Let’s talk fairleads...the most common you see today is the hawse, but is that the right choice over the roller fairlead? I'm going to explain the pros and cons from an educational standpoint that is not biased between the two.
The hawse fairlead originally came about from rock racing and buggy style off-roading. Its slimline construction increases approach angle and you may even hear it’s the only fairlead option for synthetic line. However, the hawse fairlead has some drawbacks; limited visibility to the winch drum, cracking under load or impact, only compatible to synthetic line, and the most crucial, heat generated on the line when not performing a straight line pull. In championship rock racing, the winch is used in short pulls, maybe even 5’. Whereas, on the recreational side, we may be winching 50’ and more. The heat generated from this friction will begin to compromise and fuse the synthetic fibers at temperatures as low as 150* degrees and anything over this temperature can be up to a 50% reduction in line strength.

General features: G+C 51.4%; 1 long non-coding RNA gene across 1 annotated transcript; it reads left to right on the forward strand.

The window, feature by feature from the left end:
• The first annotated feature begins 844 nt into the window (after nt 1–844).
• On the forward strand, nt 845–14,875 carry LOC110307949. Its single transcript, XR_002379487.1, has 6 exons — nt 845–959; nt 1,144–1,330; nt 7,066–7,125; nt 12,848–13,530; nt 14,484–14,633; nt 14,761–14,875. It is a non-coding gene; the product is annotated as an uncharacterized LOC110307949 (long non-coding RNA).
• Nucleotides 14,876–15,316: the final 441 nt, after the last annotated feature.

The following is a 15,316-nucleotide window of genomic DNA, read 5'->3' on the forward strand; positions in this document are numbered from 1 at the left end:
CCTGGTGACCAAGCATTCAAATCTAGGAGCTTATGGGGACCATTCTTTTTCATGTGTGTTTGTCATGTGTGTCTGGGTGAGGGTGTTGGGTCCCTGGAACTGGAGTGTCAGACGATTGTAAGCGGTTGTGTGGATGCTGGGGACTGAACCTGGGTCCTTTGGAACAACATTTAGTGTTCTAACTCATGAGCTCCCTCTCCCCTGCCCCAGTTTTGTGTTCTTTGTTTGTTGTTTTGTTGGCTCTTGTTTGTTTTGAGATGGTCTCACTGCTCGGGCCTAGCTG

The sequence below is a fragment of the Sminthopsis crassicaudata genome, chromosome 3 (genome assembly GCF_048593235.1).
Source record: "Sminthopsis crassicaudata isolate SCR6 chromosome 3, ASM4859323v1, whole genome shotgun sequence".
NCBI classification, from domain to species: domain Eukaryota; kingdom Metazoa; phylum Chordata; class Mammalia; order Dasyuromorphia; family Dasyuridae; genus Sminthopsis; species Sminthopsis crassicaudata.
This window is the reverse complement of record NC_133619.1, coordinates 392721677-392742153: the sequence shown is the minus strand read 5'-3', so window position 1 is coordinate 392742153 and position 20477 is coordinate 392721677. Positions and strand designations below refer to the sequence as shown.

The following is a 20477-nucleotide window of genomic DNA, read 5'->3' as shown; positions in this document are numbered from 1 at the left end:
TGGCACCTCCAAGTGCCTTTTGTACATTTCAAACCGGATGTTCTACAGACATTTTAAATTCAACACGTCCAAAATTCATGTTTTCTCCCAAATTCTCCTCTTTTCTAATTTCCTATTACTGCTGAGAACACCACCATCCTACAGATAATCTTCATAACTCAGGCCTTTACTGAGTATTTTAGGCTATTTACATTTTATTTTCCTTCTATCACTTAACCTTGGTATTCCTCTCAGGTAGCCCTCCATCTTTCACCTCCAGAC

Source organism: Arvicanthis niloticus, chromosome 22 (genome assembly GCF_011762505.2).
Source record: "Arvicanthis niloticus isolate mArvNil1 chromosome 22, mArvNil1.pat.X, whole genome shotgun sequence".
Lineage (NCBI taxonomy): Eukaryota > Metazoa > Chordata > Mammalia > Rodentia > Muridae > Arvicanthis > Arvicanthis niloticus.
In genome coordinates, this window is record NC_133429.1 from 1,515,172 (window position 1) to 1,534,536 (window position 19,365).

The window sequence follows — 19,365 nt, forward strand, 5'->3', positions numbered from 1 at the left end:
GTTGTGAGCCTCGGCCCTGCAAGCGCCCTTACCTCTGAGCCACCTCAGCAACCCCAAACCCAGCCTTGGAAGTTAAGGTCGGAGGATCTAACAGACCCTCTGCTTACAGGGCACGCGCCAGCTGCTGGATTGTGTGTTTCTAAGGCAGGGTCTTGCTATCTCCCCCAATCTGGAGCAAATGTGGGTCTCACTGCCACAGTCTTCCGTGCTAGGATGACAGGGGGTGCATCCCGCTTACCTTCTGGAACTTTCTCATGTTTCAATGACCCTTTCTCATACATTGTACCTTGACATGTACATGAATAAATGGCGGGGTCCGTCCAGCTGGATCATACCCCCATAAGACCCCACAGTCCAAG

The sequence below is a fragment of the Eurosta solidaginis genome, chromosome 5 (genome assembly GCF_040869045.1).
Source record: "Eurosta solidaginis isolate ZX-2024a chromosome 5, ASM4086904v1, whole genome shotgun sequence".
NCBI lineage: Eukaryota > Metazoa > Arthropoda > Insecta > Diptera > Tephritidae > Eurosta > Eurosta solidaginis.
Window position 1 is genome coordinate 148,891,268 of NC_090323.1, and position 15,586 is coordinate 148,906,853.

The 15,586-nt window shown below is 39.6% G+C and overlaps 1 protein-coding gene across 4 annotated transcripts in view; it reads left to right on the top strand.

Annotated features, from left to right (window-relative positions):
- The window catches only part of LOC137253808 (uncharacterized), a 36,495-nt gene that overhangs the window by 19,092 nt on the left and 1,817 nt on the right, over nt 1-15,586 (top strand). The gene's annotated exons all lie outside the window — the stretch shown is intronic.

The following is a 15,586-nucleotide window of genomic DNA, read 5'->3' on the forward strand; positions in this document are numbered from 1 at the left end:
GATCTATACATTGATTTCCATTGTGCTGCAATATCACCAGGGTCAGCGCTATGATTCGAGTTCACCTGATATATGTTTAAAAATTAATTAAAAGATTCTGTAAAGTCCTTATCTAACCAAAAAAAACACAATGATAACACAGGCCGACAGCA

The other option, a roller fairlead. It has a decreased approach angle, some maintenance may be required to keep the rollers rolling, and some inferior roller fairleads have a gap between the top and side rollers where the line could get pinched. It’s advantages are smoother line operation, better visibility to the drum, synthetic and wire compatible, and a reduction in friction on the line. Also, if you’ve made the transition from wire to synthetic and plan to use the same roller fairlead, you may need to clean the rollers and make sure they are smooth. Whether you choose a hawse or roller fairlead, just keep these considerations in mind and be aware of the pros and cons of each fairlead. Also, make sure you are purchasing quality gear that is field proven and properly load tested.